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Farewell, Mir
Updated: Fri, Mar 23, 2001, 11:00 AM ET (1600 GMT)
Originally Posted: Fri, Mar 23, 2001, 7:10 AM ET (1210 GMT)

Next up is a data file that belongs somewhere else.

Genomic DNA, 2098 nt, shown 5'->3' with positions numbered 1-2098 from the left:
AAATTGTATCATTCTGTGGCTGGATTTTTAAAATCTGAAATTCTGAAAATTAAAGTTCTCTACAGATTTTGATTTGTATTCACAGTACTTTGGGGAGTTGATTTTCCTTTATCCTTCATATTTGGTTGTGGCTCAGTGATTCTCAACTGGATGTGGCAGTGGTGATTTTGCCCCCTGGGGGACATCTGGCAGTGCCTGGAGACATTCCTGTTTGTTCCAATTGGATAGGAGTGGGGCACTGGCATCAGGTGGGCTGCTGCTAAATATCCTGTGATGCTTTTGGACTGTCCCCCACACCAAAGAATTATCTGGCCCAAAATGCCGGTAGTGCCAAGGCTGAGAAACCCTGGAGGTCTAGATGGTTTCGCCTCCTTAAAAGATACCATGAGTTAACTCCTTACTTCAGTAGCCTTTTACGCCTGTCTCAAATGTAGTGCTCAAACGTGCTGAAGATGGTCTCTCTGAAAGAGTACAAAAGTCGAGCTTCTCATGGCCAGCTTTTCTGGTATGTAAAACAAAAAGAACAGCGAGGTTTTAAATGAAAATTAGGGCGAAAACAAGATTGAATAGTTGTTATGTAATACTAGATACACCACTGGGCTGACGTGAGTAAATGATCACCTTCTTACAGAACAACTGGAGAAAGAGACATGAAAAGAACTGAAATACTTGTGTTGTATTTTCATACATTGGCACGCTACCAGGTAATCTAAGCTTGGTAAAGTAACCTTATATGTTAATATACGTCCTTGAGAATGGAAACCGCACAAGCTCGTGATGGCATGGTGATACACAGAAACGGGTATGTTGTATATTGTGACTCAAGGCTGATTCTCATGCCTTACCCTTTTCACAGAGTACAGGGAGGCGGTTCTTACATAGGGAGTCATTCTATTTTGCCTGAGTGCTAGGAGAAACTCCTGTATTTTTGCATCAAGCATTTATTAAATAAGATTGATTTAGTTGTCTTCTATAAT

Mir reentry illustration by AGI The Russian space station Mir completed its 15-year mission early Friday with a fiery reentry over the South Pacific Ocean. After two successful deorbit burns by the Progress spacecraft attached to the station Thursday evening, Mir was knocked out of orbit by the third and final deorbit burn, a 22-minute engine firing that started at 12:07 am EST (0507 GMT) Friday. Mir officially entered the Earth's atmosphere at 12:45 am EST (0545 GMT) when it passed below 100 km altitude, at which point atmospheric friction began to heat up and break apart the station. Those portions of the station that survived reentry would have splashed down at 12:59 am EST (0559 GMT) at an estimated location of 40 degrees south, 160 degrees west, well within the predicted impact area. The reentry was seen not only by observers on a chartered aircraft flying in the vicinity of the reentry site, but also on the island nation of Fiji. There have been no reports of debris falling on land or on any of a handful of fishing vessels in the impact area. In an example of "Internet speed", a listing for a piece of Mir debris appeared on the Internet auction site eBay less than a half-hour after the impact, although evidence of the authenticity of the item, or even a photo of it, has yet to be provided.
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